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Brain implant in conjunction with AI app allows nearly mute man to speak in two languages

Brain implant in conjunction with AI app allows nearly mute man to speak in two languages
Schematic diagram of the bilingual decoding system. In each trial, the participant is presented with a target phrase in English or Spanish. The participant volitionally activates the system by attempting to speak, and this attempt is identified from the neural features by a speech-detection model. Credit: Nature Biomedical Engineering (2024). DOI: 10.1038/s41551-024-01207-5

A team of neurosurgeons and AI specialists at the University of California, San Francisco, has found some success in restoring speech to a patient who lost the ability after a stroke.

In their study, published in the journal Nature Biomedical Engineering, the group implanted a (BCI) inside the skull of a man nicknamed "Pancho" and applied AI techniques to the data it provided to help the patient speak again—in two languages.

Previous trials have shown that it is possible to implant a probe onto the surface of the brain to read brain waves, and then to apply learning techniques to the data it provides as a means to convert some of the brain waves to words. In this new effort, the research team has taken such work a step further by adding another element—a .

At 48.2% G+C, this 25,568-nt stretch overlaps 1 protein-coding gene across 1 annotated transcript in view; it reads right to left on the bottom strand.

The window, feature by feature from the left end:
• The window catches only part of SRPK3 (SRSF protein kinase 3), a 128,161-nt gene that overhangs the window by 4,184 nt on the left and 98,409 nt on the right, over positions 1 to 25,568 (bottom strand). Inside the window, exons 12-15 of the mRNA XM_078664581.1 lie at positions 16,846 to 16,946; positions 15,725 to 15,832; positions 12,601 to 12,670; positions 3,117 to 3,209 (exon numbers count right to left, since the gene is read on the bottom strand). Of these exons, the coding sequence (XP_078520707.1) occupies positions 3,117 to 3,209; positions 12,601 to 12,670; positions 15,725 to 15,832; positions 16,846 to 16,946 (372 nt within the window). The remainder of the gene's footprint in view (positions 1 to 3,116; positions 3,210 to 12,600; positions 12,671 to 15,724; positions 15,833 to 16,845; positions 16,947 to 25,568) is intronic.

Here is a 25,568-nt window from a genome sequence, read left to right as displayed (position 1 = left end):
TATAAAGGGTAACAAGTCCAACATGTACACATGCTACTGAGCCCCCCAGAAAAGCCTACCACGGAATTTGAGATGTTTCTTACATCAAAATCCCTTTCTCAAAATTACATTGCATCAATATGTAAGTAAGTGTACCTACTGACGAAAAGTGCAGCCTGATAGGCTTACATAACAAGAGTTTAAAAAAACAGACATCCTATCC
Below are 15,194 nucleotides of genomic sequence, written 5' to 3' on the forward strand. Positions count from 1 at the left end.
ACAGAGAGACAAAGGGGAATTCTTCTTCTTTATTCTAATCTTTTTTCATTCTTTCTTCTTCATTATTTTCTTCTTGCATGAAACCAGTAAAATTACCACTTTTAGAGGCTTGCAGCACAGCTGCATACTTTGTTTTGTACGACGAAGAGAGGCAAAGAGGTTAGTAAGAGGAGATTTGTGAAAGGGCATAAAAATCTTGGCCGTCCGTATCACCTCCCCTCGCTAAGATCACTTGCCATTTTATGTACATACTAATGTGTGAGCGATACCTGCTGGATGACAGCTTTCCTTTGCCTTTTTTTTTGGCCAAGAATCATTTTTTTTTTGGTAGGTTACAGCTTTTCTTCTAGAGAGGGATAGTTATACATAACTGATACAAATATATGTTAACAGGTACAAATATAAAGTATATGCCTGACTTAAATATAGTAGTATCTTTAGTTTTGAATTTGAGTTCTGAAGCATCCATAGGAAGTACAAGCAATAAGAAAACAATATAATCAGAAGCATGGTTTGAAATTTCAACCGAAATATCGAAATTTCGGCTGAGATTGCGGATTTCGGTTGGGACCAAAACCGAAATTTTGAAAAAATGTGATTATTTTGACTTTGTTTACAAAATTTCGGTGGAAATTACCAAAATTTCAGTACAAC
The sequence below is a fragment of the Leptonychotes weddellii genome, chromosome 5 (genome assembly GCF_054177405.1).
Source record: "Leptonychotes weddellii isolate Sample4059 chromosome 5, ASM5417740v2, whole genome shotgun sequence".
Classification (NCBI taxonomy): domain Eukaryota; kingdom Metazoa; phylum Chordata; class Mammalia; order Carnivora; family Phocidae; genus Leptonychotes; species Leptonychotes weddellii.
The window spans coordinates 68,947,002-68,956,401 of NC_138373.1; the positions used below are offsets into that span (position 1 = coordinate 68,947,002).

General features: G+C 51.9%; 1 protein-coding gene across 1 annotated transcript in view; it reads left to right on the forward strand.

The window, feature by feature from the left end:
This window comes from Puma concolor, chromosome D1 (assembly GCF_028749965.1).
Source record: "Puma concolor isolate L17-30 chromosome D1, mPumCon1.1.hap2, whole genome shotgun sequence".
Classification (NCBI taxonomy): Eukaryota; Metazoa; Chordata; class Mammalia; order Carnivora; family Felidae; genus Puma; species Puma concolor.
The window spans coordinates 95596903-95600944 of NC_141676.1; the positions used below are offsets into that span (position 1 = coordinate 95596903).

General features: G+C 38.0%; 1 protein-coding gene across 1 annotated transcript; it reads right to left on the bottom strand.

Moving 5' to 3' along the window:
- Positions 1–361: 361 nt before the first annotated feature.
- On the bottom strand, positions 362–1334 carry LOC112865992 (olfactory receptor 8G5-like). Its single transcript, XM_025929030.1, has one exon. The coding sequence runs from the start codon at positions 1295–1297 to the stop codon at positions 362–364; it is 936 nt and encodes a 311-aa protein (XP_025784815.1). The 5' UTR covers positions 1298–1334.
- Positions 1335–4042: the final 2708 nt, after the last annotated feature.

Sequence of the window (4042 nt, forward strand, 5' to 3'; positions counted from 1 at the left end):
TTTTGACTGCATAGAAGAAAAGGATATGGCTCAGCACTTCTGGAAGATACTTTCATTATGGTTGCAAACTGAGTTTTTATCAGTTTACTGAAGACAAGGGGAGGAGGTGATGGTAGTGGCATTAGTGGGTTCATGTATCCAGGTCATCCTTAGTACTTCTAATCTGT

The volunteer, Pancho, was a native Spanish speaker. He lost most of that ability when he had a stroke at age 20. Several years later, he learned to read and convert words in his thoughts to English.

More recently, he participated in the research project, which applied a lattice of electrodes to the surface of a part of his brain that is responsible for ; a connector in his skull allowed the BCI to connect to a computer system.

Over the following three years, Pancho underwent training. He was shown words on a computer screen and was then asked to repeat them in his mind. As he did so, the probe read his brain waves and attempted to convert them to the word he was reading. As part of the training, Pancho was shown both Spanish and English words. An LLM assisted in deciphering and conversion and reduced the number of errors.

The system demonstrated 88% accuracy in determining when Pancho was speaking in Spanish versus English, and 75% in decoding words overall. The researchers note that it was enough to allow him to hold conversations with the research team.

More information: Alexander B. Silva et al, A bilingual speech neuroprosthesis driven by cortical articulatory representations shared between languages, Nature Biomedical Engineering (2024). DOI: 10.1038/s41551-024-01207-5

Journal information: Nature Biomedical Engineering

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Citation: Brain implant in conjunction with AI app allows nearly mute man to speak in two languages (2024, May 22) retrieved 24 June 2024 from
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